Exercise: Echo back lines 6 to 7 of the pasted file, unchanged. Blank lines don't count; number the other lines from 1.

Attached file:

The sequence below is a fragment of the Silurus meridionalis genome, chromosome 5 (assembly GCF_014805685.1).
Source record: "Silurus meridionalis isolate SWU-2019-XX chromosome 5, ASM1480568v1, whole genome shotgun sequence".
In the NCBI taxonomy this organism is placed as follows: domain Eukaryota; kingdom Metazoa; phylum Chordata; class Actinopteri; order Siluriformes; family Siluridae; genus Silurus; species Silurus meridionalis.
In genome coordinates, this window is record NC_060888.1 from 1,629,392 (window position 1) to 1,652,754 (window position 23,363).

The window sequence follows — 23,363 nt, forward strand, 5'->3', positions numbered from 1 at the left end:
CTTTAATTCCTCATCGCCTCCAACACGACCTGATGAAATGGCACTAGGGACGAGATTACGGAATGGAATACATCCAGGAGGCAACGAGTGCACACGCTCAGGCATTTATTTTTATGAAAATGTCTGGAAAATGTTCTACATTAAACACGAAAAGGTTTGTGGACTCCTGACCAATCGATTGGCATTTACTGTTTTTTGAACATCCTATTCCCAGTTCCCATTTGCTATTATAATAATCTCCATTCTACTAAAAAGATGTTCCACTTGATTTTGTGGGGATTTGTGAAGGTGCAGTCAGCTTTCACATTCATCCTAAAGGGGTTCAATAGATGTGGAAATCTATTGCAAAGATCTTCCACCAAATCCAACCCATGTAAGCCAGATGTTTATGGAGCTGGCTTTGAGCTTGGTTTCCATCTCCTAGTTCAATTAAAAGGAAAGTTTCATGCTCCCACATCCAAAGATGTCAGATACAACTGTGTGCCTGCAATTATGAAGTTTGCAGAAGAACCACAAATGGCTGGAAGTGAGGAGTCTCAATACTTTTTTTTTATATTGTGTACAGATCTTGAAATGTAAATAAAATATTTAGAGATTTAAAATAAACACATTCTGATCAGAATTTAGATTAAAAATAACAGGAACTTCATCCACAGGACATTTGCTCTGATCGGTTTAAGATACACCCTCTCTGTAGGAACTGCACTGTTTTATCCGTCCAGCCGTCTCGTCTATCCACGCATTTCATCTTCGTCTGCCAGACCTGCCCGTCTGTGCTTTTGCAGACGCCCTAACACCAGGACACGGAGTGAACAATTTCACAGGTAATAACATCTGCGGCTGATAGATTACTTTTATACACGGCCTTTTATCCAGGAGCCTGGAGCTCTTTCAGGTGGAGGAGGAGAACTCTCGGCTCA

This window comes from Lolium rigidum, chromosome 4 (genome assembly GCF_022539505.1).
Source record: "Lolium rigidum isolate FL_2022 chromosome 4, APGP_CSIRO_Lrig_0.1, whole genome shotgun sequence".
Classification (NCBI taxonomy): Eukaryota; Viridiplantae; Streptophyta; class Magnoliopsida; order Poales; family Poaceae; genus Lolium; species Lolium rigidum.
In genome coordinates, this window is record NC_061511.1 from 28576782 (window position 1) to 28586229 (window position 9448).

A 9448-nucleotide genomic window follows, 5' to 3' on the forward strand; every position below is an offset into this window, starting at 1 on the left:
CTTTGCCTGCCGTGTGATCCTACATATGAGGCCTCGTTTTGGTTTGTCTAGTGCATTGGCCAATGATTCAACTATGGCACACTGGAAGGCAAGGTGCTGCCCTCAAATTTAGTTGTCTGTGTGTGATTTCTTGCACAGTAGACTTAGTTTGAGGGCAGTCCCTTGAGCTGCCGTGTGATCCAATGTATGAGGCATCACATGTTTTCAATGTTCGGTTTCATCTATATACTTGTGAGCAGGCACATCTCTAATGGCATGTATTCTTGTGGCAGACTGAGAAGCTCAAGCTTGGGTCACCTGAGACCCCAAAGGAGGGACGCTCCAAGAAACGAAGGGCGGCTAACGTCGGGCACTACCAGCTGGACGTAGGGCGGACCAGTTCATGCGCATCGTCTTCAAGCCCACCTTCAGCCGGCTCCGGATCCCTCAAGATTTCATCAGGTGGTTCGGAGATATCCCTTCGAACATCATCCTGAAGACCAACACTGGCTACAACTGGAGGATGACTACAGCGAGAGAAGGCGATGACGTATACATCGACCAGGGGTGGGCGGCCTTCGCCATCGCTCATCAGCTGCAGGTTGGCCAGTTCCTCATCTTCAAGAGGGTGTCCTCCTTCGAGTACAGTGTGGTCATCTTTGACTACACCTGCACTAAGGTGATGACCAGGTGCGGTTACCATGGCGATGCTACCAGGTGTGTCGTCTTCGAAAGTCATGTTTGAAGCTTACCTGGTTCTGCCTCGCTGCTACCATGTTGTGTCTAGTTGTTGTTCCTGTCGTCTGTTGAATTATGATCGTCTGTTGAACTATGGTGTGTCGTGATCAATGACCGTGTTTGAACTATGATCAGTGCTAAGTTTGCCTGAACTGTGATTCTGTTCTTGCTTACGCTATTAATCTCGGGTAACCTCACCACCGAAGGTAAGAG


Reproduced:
CTTTAATTCCTCATCGCCTCCAACACGACCTGATGAAATGGCACTAGGGACGAGATTACGGAATGGAATACATCCAGGAGGCAACGAGTGCACACGCTCAGGCATTTATTTTTATGAAAATGTCTGGAAAATGTTCTACATTAAACACGAAAAGGTTTGTGGACTCCTGACCAATCGATTGGCATTTACTGTTTTTTGAACATCCTATTCCCAGTTCCCATTTGCTATTATAATAATCTCCATTCTACTAAAAAGATGTTCCACTTGATTTTGTGGGGATTTGTGAAGGTGCAGTCAGCTTTCACATTCATCCTAAAGGGGTTCAATAGATGTGGAAATCTATTGCAAAGATCTTCCACCAAATCCAACCCATGTAAGCCAGATGTTTATGGAGCTGGCTTTGAGCTTGGTTTCCATCTCCTAGTTCAATTAAAAGGAAAGTTTCATGCTCCCACATCCAAAGATGTCAGATACAACTGTGTGCCTGCAATTATGAAGTTTGCAGAAGAACCACAAATGGCTGGAAGTGAGGAGTCTCAATACTTTTTTTTTATATTGTGTACAGATCTTGAAATGTAAATAAAATATTTAGAGATTTAAAATAAACACATTCTGATCAGAATTTAGATTAAAAATAACAGGAACTTCATCCACAGGACATTTGCTCTGATCGGTTTAAGATACACCCTCTCTGTAGGAACTGCACTGTTTTATCCGTCCAGCCGTCTCGTCTATCCACGCATTTCATCTTCGTCTGCCAGACCTGCCCGTCTGTGCTTTTGCAGACGCCCTAACACCAGGACACGGAGTGAACAATTTCACAGGTAATAACATCTGCGGCTGATAGATTACTTTTATACACGGCCTTTTATCCAGGAGCCTGGAGCTCTTTCAGGTGGAGGAGGAGAACTCTCGGCTCA

This window comes from Lolium rigidum, chromosome 4 (genome assembly GCF_022539505.1).